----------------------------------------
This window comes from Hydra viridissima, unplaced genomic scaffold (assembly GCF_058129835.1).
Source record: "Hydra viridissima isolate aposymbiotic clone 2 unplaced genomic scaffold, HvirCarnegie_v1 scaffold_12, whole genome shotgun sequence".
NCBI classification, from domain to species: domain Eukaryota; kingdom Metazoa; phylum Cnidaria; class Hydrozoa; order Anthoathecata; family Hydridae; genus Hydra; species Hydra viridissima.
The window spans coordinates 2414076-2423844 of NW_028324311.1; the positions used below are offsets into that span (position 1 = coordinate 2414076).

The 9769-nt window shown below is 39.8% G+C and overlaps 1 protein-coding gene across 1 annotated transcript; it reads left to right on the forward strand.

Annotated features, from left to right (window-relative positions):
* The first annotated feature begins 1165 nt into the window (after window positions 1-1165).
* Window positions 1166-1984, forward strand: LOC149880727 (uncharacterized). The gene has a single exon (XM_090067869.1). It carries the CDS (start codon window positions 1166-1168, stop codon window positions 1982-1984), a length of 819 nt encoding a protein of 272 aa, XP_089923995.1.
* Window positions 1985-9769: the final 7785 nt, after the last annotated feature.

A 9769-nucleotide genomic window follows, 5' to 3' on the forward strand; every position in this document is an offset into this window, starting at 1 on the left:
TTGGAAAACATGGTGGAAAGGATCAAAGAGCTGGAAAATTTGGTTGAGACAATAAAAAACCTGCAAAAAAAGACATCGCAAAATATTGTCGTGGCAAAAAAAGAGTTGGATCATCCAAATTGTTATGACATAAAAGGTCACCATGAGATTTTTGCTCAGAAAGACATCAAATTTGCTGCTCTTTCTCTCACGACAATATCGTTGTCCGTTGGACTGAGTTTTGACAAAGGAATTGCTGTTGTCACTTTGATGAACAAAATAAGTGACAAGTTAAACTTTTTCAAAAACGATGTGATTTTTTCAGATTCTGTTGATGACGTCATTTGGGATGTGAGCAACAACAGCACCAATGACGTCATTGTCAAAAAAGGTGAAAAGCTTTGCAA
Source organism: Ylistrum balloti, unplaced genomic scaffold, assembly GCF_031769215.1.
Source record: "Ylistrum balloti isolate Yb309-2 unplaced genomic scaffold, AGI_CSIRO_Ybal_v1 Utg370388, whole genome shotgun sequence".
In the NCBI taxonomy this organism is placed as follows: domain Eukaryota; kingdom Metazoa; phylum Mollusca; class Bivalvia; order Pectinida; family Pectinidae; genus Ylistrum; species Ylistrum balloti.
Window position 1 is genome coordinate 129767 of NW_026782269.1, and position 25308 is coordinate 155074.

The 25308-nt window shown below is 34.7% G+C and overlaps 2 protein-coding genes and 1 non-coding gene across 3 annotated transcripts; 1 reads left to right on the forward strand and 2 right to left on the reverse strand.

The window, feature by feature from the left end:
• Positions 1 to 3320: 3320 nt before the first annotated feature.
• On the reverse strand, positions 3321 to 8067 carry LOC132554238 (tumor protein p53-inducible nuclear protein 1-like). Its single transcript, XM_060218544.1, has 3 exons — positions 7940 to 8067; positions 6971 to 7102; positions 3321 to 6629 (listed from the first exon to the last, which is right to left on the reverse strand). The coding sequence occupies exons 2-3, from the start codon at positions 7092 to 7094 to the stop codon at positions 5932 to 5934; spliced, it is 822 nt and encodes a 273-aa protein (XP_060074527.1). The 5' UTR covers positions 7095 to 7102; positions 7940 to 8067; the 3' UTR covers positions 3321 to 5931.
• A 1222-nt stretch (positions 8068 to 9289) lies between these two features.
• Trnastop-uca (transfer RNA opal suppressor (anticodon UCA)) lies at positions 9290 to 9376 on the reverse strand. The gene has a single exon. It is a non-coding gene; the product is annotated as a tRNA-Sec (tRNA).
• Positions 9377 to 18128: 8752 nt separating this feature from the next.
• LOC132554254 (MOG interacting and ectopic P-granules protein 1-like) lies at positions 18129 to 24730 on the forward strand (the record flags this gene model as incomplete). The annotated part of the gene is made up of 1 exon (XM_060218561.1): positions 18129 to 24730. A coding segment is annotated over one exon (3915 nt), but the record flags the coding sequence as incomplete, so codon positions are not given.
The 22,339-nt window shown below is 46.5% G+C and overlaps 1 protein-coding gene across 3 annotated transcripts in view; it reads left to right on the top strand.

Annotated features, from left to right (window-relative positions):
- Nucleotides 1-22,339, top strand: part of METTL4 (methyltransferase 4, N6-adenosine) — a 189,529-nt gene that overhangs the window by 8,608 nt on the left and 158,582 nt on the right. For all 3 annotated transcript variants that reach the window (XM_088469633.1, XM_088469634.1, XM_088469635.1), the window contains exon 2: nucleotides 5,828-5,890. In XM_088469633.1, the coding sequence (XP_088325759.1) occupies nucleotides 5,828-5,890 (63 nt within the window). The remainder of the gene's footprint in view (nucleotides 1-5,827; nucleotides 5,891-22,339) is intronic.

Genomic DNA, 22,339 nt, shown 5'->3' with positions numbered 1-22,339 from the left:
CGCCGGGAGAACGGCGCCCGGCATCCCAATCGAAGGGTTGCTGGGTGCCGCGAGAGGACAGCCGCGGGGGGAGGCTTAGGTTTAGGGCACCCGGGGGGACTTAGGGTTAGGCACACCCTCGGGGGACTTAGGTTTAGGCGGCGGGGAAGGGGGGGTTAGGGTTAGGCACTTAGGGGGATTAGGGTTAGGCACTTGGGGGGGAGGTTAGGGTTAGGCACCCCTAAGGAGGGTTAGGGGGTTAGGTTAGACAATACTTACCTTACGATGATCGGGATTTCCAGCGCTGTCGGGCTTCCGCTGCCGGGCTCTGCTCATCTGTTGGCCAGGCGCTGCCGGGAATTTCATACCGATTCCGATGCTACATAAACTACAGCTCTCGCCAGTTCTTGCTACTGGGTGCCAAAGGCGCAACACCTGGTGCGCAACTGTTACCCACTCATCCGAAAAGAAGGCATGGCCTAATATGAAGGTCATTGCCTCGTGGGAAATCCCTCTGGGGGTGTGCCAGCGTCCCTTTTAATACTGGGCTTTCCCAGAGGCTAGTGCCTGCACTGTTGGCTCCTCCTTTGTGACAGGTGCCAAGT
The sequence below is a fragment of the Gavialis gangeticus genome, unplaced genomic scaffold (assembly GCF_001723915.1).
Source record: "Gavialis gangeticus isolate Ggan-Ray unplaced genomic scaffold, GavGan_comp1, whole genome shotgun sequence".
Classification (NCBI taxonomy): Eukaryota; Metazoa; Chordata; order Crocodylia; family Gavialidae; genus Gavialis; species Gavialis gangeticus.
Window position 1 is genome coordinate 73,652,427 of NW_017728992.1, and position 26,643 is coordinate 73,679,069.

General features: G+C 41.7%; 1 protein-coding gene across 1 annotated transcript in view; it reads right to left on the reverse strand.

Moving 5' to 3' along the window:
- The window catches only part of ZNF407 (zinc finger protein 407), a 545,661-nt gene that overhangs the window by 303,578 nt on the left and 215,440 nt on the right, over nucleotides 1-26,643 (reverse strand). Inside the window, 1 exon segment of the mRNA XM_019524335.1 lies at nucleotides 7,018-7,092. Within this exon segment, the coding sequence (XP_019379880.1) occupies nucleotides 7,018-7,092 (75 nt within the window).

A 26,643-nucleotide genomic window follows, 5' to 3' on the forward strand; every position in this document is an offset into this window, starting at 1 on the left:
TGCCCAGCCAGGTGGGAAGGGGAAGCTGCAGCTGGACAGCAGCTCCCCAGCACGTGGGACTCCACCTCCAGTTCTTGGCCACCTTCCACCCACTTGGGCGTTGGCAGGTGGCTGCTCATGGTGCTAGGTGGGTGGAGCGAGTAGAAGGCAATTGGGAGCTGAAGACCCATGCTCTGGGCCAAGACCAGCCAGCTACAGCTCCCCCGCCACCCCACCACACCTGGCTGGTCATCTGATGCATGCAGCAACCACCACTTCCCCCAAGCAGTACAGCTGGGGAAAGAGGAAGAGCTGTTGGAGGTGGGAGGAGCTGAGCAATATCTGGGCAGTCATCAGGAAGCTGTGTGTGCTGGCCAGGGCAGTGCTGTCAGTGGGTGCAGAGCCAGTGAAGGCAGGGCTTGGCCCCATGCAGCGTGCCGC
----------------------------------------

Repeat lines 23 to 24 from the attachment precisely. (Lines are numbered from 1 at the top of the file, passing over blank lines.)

• LOC132554254 (MOG interacting and ectopic P-granules protein 1-like) lies at positions 18129 to 24730 on the forward strand (the record flags this gene model as incomplete). The annotated part of the gene is made up of 1 exon (XM_060218561.1): positions 18129 to 24730. A coding segment is annotated over one exon (3915 nt), but the record flags the coding sequence as incomplete, so codon positions are not given.
The 22,339-nt window shown below is 46.5% G+C and overlaps 1 protein-coding gene across 3 annotated transcripts in view; it reads left to right on the top strand.